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Four Habits of Emotionally Healthy Couples

Dear Friend,

No marriage is successful because you and your spouse have chemistry, or are each other’s soul mates, or because you have good luck. Your marriage will be successful when you put in the effort. A marriage works when you work at it.

In other words, you have to make good habits and disciplines central to your relationship. These things you do on a regular basis are going to predict the future of your marriage. I believe emotionally healthy couples exhibit four crucial habits:

The first is praying together and trusting God. It was several years into our marriage when Karen and I first prayed together. Before this happened, our relationship was filled with conflict and anxiety. But today we refuse to let anxiety into our home. Instead of worrying, we hold hands and pray.

We’ll sit on the back porch at night and talk, and if there’s anything going on in our relationship or our family, we’ll pray about it. We make time for it, and this habit has changed our marriage. You can’t help but change when you’re in God’s presence.

Second, resolve negative feelings daily. Negative feelings like anger aren’t sinful in themselves. The Bible says Jesus got angry, but when you hold onto these feelings and let them simmer inside you, they can become toxic. Today’s anger isn’t a problem. But yesterday’s anger is definitely a problem.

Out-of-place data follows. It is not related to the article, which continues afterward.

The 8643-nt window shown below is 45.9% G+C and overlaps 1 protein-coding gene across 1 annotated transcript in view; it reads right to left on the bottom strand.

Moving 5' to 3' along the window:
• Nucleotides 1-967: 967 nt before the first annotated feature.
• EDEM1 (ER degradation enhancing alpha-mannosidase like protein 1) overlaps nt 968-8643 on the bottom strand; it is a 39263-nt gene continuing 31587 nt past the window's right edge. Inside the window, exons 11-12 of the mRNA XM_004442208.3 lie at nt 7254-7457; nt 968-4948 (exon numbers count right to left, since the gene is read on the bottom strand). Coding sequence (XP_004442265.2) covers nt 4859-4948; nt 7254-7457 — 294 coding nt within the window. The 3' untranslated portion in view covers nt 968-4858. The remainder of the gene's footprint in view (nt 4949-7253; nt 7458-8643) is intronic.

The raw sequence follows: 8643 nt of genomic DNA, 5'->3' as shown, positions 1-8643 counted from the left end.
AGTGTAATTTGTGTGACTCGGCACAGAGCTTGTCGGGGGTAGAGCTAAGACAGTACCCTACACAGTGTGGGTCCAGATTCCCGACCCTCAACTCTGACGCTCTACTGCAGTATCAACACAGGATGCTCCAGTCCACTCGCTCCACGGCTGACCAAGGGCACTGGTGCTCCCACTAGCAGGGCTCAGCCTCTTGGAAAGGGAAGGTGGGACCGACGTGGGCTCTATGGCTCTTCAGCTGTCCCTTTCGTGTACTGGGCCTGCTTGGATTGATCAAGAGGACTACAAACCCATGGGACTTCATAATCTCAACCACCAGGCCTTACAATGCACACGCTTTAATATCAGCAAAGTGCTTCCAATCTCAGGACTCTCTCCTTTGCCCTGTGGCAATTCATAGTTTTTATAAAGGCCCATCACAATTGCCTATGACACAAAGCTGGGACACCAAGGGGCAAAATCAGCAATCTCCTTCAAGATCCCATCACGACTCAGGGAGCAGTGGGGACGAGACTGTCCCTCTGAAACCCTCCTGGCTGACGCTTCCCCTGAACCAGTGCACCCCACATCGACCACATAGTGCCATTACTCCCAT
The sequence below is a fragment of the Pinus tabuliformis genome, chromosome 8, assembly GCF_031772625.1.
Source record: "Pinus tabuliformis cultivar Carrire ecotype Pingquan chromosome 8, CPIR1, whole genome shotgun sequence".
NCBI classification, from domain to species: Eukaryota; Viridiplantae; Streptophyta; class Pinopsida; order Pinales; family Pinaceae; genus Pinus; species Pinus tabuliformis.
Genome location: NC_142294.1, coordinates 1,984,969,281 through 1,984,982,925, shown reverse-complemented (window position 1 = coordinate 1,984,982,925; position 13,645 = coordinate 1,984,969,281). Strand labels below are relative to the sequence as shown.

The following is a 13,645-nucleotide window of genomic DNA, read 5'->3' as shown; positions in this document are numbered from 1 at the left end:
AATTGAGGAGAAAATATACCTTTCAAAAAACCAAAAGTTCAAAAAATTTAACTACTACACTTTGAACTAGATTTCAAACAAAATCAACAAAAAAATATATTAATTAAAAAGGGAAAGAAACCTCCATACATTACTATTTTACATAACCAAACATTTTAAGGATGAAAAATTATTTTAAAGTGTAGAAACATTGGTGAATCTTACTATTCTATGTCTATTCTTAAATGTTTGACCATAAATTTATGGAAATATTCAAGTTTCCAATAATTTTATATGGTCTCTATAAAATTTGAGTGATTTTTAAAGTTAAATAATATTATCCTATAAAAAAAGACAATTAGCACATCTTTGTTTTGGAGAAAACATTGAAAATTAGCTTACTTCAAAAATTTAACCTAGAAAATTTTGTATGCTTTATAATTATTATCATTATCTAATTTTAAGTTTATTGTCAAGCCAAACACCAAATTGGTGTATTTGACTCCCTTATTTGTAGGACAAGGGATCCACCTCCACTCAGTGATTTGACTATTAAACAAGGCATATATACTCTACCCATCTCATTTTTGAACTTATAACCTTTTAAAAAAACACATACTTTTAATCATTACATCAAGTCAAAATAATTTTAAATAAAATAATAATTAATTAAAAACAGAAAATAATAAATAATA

In a good marriage, you have to be able to process negative feelings. Talk about your anger. Give your spouse the right to complain and share what has upset them or hurt their feelings. In years of marriage counseling, I’ve found that the worst marriages are the ones where the couple doesn’t talk.

Third, have fun together and become best friends. Enjoying each other’s company is how you fell in love in the first place. You talked and talked. You laughed. You spent time enjoying each other. When couples stop doing these things, that’s when they fall out of love.

One of the best ways for couples to have fun together is to enter each other’s worlds. Does your husband like to golf or hunt? Then offer to join him, whether you’re interested in the activity or not. Does your wife like exercise or travel? Then make time to do those things with her. And definitely schedule a regular date night.

Finally, build close relationships with believers, individually and as a couple. Your friends are your future. If you want to know what your marriage will look like in a few years, take a look at your friends’ marriages. I’ve found that both healthy relationships and bad marriages run in packs.
Love everyone, but make sure your closest relationships are with strong believers who will challenge you to be a better Christian, and with couples who will inspire you to start healthy habits in your marriage.

Research says it takes around 60 days for a new habit to rewire your brain and become an almost involuntary behavior. Which of these habits do you and your spouse need to add to your relationship?

Blessings,
Jimmy Evans

 

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